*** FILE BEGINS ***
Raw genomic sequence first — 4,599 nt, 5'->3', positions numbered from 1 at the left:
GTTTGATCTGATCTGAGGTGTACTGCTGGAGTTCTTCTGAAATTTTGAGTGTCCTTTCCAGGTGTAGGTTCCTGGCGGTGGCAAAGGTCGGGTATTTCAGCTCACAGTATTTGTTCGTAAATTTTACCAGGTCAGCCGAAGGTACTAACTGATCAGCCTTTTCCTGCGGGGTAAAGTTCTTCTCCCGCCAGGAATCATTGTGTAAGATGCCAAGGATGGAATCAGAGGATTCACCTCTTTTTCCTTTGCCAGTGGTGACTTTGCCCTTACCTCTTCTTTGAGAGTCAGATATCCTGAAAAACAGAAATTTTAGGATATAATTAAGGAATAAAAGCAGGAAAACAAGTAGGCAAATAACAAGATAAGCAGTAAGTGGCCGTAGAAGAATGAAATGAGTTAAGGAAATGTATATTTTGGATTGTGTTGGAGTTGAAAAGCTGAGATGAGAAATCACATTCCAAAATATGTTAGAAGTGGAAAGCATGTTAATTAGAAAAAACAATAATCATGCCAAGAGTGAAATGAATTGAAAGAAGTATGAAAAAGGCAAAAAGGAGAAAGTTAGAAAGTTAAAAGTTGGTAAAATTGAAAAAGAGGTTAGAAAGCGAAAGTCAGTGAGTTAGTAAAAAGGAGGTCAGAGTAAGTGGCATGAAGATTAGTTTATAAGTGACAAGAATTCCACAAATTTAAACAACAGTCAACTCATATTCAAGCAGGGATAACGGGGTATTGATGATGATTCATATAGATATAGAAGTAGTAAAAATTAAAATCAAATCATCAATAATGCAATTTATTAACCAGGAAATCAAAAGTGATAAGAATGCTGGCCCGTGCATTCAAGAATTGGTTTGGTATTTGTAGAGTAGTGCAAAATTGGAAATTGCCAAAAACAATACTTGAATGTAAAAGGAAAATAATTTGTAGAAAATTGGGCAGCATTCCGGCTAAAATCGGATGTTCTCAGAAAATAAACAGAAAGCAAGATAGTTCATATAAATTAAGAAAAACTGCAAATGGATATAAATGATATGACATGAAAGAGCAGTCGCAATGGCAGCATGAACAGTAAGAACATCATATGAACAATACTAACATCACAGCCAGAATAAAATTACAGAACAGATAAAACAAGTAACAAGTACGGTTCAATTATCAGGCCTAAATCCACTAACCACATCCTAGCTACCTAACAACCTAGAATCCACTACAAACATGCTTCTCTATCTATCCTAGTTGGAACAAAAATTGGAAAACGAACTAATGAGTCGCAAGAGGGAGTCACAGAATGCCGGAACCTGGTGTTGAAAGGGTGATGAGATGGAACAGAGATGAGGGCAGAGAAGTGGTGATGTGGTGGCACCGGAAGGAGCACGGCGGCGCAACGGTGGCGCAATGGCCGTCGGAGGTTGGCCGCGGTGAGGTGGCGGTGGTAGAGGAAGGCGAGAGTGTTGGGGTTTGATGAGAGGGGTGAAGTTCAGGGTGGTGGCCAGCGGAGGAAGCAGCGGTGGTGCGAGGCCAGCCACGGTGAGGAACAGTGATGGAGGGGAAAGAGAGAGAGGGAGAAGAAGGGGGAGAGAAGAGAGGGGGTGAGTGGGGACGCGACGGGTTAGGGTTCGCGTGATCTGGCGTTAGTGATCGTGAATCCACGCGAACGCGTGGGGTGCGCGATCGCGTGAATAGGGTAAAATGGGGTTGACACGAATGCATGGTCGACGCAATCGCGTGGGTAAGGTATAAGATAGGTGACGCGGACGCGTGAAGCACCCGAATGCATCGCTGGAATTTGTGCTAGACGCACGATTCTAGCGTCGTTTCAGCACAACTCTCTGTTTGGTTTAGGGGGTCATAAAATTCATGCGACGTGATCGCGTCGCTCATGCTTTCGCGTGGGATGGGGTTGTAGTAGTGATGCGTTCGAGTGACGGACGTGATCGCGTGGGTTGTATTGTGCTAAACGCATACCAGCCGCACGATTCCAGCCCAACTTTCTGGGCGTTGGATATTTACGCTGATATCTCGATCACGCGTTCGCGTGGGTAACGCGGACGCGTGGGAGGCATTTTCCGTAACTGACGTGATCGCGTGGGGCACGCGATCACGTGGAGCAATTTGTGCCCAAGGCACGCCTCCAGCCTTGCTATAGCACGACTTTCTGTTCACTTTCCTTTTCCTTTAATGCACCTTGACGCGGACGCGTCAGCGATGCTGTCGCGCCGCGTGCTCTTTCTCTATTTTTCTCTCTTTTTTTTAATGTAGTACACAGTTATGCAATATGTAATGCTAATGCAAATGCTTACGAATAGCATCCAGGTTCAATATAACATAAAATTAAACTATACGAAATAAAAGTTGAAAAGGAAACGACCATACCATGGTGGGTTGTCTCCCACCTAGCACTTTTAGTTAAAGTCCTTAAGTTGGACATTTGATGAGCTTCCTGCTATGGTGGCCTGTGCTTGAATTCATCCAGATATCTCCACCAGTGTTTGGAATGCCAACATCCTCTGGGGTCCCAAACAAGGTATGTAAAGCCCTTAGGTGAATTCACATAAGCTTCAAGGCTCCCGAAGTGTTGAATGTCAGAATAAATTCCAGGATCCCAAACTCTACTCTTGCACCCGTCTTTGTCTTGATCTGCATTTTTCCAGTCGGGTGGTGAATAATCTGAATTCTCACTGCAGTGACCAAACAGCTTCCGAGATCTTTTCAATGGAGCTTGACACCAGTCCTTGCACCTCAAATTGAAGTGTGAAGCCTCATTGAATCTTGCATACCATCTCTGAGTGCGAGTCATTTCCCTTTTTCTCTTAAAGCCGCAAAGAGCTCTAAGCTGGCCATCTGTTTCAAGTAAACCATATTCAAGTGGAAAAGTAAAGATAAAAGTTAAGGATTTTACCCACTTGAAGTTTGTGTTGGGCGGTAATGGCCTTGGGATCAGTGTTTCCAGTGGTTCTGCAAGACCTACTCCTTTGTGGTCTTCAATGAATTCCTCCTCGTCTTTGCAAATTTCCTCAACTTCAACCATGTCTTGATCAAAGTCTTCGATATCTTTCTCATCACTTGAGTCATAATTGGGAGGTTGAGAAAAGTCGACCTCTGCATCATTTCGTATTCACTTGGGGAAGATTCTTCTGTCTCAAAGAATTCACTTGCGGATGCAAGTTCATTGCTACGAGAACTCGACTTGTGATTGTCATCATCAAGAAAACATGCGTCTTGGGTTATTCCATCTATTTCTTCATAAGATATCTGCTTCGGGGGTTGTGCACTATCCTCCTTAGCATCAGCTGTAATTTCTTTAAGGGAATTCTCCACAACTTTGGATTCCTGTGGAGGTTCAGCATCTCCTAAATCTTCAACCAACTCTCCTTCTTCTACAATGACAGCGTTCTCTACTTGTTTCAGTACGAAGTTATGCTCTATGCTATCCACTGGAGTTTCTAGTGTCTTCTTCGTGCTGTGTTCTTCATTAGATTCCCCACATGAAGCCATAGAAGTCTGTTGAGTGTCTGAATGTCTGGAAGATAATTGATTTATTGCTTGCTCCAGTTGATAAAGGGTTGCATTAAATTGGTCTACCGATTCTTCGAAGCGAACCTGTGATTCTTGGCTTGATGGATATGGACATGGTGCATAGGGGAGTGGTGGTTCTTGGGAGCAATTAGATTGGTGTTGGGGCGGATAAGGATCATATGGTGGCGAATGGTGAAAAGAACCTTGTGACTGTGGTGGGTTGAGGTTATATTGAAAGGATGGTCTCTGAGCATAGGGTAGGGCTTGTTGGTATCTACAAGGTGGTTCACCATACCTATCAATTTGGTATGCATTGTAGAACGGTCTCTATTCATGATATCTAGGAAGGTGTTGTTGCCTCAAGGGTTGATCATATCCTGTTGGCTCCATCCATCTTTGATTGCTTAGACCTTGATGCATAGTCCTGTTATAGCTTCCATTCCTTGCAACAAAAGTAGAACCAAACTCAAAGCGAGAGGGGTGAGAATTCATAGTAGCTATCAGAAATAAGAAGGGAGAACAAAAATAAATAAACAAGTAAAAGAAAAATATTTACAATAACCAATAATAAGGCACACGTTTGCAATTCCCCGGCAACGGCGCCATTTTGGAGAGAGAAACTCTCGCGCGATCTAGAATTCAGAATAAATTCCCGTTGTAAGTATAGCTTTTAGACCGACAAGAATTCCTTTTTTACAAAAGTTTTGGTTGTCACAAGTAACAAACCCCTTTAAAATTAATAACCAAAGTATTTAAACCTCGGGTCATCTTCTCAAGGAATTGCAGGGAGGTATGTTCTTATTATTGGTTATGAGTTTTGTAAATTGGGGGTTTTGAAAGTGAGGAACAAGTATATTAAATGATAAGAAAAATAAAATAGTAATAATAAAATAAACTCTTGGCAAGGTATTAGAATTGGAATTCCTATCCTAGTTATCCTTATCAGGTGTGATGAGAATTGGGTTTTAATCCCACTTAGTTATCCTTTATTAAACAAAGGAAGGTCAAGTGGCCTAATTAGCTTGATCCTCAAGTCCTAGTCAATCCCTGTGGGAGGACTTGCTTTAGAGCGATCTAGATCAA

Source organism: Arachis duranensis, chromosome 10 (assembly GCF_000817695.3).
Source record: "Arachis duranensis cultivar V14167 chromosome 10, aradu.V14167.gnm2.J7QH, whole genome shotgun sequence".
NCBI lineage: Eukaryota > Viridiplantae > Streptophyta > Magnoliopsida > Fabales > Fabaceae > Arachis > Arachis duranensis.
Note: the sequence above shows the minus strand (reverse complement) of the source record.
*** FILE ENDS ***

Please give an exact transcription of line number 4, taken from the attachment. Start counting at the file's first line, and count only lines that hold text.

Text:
Source record: "Arachis duranensis cultivar V14167 chromosome 10, aradu.V14167.gnm2.J7QH, whole genome shotgun sequence".